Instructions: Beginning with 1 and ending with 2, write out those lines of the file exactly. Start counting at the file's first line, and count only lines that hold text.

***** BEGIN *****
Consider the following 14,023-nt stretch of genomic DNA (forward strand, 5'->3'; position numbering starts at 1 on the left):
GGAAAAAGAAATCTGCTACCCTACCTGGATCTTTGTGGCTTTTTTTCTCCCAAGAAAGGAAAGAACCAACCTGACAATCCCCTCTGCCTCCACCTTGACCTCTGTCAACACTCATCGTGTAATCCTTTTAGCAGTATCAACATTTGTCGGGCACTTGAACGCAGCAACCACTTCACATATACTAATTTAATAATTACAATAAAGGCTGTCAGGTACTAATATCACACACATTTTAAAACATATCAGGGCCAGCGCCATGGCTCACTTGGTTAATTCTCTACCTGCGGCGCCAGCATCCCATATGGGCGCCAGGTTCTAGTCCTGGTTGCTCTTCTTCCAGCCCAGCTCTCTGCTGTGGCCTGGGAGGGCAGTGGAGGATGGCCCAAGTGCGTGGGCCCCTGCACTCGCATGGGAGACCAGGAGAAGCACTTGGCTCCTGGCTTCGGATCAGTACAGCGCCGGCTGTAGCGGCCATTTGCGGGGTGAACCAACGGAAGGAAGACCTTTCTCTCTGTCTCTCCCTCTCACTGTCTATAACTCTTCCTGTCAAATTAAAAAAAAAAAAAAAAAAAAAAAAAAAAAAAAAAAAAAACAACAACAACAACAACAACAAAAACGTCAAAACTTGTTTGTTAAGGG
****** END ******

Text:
Consider the following 14,023-nt stretch of genomic DNA (forward strand, 5'->3'; position numbering starts at 1 on the left):
GGAAAAAGAAATCTGCTACCCTACCTGGATCTTTGTGGCTTTTTTTCTCCCAAGAAAGGAAAGAACCAACCTGACAATCCCCTCTGCCTCCACCTTGACCTCTGTCAACACTCATCGTGTAATCCTTTTAGCAGTATCAACATTTGTCGGGCACTTGAACGCAGCAACCACTTCACATATACTAATTTAATAATTACAATAAAGGCTGTCAGGTACTAATATCACACACATTTTAAAACATATCAGGGCCAGCGCCATGGCTCACTTGGTTAATTCTCTACCTGCGGCGCCAGCATCCCATATGGGCGCCAGGTTCTAGTCCTGGTTGCTCTTCTTCCAGCCCAGCTCTCTGCTGTGGCCTGGGAGGGCAGTGGAGGATGGCCCAAGTGCGTGGGCCCCTGCACTCGCATGGGAGACCAGGAGAAGCACTTGGCTCCTGGCTTCGGATCAGTACAGCGCCGGCTGTAGCGGCCATTTGCGGGGTGAACCAACGGAAGGAAGACCTTTCTCTCTGTCTCTCCCTCTCACTGTCTATAACTCTTCCTGTCAAATTAAAAAAAAAAAAAAAAAAAAAAAAAAAAAAAAAAAAAAACAACAACAACAACAACAACAAAAACGTCAAAACTTGTTTGTTAAGGG